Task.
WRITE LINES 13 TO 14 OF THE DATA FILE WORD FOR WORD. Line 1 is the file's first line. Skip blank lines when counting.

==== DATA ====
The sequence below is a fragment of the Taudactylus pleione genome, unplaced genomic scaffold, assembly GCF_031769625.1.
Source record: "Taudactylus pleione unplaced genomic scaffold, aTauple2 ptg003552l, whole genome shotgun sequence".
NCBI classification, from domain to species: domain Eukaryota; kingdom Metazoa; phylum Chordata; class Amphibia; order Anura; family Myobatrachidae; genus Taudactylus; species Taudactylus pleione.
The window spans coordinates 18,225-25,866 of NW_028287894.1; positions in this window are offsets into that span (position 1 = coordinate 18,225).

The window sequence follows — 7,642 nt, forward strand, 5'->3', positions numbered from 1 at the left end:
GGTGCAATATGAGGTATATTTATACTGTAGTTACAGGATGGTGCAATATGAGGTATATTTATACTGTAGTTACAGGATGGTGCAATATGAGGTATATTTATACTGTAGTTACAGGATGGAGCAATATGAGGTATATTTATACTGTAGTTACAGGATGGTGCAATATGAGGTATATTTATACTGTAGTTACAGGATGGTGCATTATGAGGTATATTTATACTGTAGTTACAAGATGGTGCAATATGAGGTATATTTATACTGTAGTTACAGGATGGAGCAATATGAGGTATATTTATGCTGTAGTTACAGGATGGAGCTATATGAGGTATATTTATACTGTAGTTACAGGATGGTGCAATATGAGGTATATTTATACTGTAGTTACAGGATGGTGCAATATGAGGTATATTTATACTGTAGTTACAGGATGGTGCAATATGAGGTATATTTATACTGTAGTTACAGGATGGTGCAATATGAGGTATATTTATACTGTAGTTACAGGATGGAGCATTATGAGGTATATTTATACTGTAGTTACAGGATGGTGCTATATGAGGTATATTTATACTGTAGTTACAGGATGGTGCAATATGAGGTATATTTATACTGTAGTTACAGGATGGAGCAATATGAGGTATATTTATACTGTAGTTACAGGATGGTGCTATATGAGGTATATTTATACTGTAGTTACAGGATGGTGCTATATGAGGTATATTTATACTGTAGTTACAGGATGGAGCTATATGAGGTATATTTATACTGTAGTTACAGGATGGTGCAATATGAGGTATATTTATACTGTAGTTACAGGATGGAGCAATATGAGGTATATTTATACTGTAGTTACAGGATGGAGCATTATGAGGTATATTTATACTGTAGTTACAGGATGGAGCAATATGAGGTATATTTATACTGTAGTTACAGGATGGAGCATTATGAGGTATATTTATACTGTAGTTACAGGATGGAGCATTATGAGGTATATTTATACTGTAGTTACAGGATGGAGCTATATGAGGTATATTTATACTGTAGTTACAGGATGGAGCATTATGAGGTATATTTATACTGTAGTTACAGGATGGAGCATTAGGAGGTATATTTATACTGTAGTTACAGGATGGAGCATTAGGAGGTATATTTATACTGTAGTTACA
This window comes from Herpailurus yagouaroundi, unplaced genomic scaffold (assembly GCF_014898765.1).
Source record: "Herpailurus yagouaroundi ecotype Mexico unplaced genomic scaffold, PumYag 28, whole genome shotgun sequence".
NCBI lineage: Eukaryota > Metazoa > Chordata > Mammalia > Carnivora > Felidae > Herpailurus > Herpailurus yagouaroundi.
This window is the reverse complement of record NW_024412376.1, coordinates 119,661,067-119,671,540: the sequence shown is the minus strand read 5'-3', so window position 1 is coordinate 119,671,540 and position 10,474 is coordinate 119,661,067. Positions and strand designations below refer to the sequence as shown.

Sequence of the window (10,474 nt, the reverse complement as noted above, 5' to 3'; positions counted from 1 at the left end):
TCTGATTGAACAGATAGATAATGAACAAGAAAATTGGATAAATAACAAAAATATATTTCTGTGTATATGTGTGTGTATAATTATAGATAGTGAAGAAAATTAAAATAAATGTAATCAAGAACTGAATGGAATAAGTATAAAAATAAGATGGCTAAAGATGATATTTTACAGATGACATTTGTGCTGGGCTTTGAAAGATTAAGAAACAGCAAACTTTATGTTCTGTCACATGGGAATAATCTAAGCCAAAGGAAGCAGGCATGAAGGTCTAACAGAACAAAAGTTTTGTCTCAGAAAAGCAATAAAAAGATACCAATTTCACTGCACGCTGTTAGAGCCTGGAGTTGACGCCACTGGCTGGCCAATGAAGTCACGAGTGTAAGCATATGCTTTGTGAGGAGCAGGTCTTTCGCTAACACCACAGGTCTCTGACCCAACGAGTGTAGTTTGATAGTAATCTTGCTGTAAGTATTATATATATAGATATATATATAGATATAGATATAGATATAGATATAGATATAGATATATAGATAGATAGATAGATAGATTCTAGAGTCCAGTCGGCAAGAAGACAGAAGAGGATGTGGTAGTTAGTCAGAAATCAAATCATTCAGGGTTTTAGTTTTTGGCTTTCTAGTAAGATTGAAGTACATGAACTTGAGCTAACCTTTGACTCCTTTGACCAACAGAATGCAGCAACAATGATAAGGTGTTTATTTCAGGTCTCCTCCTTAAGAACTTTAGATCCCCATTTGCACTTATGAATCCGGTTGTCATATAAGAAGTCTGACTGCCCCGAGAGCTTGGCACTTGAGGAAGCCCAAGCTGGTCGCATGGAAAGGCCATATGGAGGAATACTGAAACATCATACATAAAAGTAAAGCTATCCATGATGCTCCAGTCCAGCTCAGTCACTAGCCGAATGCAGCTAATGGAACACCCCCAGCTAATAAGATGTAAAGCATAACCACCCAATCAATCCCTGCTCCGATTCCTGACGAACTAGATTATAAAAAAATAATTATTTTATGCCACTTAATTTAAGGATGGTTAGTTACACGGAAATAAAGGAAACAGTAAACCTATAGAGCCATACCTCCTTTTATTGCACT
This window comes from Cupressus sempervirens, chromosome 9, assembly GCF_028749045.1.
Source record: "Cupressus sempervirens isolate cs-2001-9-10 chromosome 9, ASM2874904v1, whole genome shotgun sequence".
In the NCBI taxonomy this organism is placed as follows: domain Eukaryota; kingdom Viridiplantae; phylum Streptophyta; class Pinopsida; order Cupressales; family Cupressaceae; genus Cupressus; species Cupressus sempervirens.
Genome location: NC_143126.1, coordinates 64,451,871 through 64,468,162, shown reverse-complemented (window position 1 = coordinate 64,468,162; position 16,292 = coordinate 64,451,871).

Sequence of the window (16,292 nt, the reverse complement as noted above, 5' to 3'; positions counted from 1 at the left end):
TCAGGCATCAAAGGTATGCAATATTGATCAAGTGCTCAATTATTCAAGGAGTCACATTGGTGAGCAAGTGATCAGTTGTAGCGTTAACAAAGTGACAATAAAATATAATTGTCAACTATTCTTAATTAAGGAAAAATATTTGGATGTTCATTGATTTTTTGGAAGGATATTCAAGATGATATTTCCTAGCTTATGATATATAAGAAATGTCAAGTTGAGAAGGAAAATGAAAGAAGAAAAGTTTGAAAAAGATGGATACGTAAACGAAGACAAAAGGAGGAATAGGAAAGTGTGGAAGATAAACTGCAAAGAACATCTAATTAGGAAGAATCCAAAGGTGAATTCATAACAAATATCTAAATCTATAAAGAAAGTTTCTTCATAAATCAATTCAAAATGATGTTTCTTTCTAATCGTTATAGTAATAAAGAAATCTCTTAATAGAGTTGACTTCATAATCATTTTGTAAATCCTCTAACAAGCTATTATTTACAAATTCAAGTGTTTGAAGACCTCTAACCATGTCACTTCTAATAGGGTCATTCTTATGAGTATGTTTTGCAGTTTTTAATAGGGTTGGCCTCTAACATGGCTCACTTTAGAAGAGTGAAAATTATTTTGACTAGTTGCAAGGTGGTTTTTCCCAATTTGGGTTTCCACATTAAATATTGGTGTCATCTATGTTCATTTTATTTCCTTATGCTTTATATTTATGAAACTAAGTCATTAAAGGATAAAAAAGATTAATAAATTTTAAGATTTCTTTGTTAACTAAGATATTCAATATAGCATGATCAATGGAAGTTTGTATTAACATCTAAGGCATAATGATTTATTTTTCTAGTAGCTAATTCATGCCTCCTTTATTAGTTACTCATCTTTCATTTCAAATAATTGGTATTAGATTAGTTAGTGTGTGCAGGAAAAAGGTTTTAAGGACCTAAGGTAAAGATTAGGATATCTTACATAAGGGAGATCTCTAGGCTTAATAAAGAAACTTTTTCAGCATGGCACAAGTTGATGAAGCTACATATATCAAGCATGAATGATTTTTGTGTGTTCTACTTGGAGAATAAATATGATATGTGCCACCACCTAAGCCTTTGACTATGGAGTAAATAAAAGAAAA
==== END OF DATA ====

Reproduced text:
This window comes from Cupressus sempervirens, chromosome 9, assembly GCF_028749045.1.
Source record: "Cupressus sempervirens isolate cs-2001-9-10 chromosome 9, ASM2874904v1, whole genome shotgun sequence".